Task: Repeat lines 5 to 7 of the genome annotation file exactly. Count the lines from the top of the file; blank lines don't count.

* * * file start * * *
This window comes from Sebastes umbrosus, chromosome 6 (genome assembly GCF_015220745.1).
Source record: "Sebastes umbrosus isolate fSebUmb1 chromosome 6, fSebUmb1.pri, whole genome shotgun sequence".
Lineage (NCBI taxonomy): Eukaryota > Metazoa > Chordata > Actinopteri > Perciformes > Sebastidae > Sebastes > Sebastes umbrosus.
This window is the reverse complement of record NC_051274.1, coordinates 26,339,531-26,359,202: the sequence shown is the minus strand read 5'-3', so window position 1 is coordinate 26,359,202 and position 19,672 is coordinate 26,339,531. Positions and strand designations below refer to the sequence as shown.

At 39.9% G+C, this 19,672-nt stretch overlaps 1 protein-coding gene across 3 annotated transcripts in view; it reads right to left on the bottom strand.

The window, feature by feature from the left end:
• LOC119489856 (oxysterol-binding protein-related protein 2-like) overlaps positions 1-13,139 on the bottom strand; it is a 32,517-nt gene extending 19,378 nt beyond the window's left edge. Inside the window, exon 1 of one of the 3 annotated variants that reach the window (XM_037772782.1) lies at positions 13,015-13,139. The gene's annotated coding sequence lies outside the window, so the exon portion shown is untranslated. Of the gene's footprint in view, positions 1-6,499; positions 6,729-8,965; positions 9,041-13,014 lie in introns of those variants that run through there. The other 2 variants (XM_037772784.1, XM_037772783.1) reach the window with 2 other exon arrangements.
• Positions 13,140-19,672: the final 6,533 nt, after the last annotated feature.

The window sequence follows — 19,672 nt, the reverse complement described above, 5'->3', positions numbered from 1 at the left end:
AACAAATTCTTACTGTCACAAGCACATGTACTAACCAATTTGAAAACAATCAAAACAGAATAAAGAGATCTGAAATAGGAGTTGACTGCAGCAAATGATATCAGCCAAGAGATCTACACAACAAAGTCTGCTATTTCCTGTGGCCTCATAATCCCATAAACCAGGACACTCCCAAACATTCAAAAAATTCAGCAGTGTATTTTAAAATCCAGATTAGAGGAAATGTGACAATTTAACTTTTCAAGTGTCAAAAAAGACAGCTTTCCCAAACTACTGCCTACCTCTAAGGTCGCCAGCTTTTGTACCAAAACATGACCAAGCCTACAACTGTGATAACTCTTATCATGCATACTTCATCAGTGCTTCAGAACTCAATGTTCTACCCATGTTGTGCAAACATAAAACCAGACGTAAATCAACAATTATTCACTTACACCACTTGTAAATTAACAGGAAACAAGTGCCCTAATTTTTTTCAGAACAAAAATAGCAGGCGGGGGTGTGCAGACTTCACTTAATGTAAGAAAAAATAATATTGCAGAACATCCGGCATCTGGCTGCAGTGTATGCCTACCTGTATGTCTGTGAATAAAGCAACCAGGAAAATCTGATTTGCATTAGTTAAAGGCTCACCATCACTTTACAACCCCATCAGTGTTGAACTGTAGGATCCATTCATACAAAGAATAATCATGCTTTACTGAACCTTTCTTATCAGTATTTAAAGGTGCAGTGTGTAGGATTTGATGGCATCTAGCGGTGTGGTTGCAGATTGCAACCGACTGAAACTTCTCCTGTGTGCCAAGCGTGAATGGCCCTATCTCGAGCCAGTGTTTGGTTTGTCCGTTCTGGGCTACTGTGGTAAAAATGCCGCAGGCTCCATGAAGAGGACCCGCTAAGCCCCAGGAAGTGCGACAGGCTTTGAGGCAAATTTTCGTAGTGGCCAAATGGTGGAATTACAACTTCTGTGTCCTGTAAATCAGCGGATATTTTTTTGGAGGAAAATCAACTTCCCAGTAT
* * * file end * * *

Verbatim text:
At 39.9% G+C, this 19,672-nt stretch overlaps 1 protein-coding gene across 3 annotated transcripts in view; it reads right to left on the bottom strand.

The window, feature by feature from the left end:
• LOC119489856 (oxysterol-binding protein-related protein 2-like) overlaps positions 1-13,139 on the bottom strand; it is a 32,517-nt gene extending 19,378 nt beyond the window's left edge. Inside the window, exon 1 of one of the 3 annotated variants that reach the window (XM_037772782.1) lies at positions 13,015-13,139. The gene's annotated coding sequence lies outside the window, so the exon portion shown is untranslated. Of the gene's footprint in view, positions 1-6,499; positions 6,729-8,965; positions 9,041-13,014 lie in introns of those variants that run through there. The other 2 variants (XM_037772784.1, XM_037772783.1) reach the window with 2 other exon arrangements.